June 22, 2008
June 22, 2008
June 25, 2008
13.151.1 - 13.151.15
Adding Lean and Six Sigma to Industrial Engineering Technology programs: Does this constitute a change in curriculum?
Abstract This paper will focus on changes that have been made to Industrial Engineering Technology (IET) and Industrial Technology (IT) programs to incorporate popularized ‘Lean Six Sigma’ terms into existing curriculum without making any drastic impacts to the topics taught within the programs. Included will be a discussion of how IET and IT faculty at Purdue University and its regional campuses have capitalized on Lean Six Sigma training for non-manufacturing industries to broaden their curriculum. By having faculty utilize their expertise in the non-manufacturing arena, they are able to translate experiences back into classroom discussions as well as document the experiences in other teaching materials. Additionally, new courses have been developed and alternate educational opportunities such as certificates at both undergraduate and graduate levels have been developed to meet this expanding need for IET and IT principles in non- manufacturing industries under the guise of ‘Lean Six Sigma.’ Emerging opportunities such as these at various academic institutions will be discussed.
Introduction The profession of Industrial Engineering has been evolving since its conception in the 1880’s when Frederick Taylor and Frank and Lillian Gilbreth first began to develop the rules and techniques of methods improvement1. Since then the term Industrial Engineer has been associated with a variety of organizational functions and methodologies that stem from this one central concept of helping enterprises to drive down costs and improve organizational efficiency. Topics associated with this over the years have included quality, engineering economics, human factors, facility layout, scheduling, logistics, design and manufacturing of products, simulation, and most recently, Lean and Six Sigma methodologies. When we discuss the topics of Lean and Six Sigma we find that all of the core concepts are already being taught within most IET and IT programs as many educators will eagerly argue. This results in little curriculum changes required to incorporate these ‘new’ Industrial Engineering topics.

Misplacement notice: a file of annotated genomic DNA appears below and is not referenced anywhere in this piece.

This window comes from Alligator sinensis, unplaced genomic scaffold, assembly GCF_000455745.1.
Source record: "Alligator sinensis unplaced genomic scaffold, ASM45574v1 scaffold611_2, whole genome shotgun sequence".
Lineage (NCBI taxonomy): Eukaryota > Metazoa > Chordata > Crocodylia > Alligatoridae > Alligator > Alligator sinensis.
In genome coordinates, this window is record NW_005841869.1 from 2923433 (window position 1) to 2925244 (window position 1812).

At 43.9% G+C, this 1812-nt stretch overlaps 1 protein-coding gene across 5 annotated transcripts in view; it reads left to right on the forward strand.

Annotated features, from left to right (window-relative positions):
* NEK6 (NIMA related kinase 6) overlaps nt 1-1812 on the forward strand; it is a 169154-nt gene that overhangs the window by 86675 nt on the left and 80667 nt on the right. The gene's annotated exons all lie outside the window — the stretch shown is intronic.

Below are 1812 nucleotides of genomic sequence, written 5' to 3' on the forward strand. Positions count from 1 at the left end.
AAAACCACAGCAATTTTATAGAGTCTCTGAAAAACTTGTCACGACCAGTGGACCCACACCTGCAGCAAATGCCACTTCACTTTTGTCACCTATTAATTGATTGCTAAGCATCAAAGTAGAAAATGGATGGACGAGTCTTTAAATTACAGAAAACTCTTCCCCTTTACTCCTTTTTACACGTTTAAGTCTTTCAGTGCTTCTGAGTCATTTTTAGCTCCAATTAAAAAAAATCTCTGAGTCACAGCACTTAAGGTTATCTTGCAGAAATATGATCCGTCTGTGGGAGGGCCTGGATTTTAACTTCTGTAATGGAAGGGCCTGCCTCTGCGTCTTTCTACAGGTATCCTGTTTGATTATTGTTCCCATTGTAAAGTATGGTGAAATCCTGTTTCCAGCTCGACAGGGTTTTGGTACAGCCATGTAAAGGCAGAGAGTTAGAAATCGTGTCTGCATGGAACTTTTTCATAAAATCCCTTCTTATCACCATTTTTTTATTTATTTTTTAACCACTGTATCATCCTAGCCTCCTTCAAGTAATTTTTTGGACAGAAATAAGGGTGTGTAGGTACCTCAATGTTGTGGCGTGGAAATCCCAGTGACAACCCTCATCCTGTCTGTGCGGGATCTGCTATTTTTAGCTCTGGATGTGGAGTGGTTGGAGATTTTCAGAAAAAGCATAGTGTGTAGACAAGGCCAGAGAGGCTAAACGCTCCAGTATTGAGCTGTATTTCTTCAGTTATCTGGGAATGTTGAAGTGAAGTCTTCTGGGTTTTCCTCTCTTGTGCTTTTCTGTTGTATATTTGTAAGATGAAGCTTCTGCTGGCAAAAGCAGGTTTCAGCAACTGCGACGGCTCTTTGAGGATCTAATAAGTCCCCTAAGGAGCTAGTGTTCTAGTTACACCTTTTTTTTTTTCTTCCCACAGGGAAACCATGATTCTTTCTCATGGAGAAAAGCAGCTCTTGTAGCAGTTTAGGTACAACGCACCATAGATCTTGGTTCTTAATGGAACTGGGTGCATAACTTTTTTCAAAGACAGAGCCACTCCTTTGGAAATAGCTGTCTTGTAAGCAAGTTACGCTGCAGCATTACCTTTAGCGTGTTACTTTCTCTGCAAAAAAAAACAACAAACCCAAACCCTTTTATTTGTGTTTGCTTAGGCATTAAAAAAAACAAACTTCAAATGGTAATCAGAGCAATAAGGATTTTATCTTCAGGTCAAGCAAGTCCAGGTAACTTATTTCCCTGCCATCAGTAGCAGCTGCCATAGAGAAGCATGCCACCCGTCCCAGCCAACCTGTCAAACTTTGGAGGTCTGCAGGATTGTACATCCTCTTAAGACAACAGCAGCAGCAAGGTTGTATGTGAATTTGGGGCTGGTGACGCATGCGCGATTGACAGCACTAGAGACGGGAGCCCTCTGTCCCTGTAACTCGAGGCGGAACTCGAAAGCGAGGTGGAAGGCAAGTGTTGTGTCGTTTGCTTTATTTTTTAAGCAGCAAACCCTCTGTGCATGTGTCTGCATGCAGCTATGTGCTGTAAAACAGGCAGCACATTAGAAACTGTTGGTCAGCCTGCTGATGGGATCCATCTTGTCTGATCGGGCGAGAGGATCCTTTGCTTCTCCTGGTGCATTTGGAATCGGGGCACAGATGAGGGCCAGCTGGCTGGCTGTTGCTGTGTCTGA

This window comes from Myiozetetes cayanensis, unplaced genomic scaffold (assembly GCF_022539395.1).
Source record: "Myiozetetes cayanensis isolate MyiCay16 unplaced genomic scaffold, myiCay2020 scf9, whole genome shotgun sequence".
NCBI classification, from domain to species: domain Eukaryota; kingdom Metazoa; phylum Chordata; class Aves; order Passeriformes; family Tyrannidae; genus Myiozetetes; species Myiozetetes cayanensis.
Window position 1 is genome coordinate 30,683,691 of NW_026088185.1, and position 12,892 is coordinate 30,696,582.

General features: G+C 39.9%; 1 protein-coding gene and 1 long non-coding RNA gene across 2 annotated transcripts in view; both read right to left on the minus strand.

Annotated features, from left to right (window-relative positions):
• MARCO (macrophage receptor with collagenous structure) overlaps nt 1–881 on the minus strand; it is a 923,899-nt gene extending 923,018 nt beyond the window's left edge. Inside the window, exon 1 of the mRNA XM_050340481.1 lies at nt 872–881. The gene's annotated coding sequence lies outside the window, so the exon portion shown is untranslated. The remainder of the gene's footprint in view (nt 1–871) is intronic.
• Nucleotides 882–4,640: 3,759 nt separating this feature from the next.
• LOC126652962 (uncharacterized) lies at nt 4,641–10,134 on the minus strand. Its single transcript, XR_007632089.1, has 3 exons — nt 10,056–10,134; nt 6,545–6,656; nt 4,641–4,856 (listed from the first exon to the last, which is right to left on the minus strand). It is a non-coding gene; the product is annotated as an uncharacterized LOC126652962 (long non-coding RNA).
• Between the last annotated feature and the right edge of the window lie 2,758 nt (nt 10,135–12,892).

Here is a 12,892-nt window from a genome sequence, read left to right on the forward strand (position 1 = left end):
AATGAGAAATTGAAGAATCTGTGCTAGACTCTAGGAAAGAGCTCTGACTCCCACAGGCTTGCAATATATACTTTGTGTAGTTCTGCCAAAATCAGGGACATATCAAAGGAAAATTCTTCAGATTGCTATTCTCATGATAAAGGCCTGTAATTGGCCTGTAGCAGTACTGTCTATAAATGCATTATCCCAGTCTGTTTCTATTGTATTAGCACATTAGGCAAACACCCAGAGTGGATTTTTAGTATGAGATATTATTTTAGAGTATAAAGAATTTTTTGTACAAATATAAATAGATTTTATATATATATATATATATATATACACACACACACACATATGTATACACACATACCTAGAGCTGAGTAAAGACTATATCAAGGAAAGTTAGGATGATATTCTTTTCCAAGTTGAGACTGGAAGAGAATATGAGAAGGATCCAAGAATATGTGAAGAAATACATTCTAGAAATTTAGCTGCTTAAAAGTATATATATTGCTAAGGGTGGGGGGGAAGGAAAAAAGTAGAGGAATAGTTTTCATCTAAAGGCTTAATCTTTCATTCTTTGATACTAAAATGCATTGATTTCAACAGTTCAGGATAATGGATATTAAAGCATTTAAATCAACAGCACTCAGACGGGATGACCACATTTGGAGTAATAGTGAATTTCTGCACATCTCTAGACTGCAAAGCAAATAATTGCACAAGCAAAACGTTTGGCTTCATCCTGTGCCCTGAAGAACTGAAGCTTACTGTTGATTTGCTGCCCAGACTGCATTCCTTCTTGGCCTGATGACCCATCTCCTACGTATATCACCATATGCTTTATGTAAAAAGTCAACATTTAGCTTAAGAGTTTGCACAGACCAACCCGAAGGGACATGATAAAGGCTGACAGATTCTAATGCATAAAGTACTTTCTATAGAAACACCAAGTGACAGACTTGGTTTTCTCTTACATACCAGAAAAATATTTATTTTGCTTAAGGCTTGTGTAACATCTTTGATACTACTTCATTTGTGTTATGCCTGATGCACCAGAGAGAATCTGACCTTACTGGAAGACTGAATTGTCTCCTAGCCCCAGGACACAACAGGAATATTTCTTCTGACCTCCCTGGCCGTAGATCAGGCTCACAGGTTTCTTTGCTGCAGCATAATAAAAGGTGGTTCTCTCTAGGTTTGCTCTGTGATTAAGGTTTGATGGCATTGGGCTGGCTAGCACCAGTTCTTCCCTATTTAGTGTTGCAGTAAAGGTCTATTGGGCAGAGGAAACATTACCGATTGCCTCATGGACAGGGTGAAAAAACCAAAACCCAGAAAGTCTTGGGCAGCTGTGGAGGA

Possibly a more important change to IET and IT curriculum that can capitalize on the natural incorporation of Lean and Six Sigma is addressing the issue that the practice of industrial engineering (which shares many of the same core concepts as IET and IT programs) has broadened beyond the traditional manufacturing setting to areas such as transportation, banking, retailing, lodging, healthcare, telecommunications, government, service and other non-manufacturing organizations. To potential students the name “industrial” can be a deterrent to pursuing this course of study and potential employers in service industries may be unaware of the usefulness of IET and IT graduates within their organizations. To this point, the Institute of Industrial Engineers (IIE) reported findings from a study presented in the Engineering Workforce Commission newsletter that showed Industrial engineers would enjoy a 12.8 percent overall increase in jobs in 2008 compared to 1998 but this increase shows only modest increases in IE jobs among manufacturers (6.5 percent), while it projected a whopping 34.4 percent job growth in
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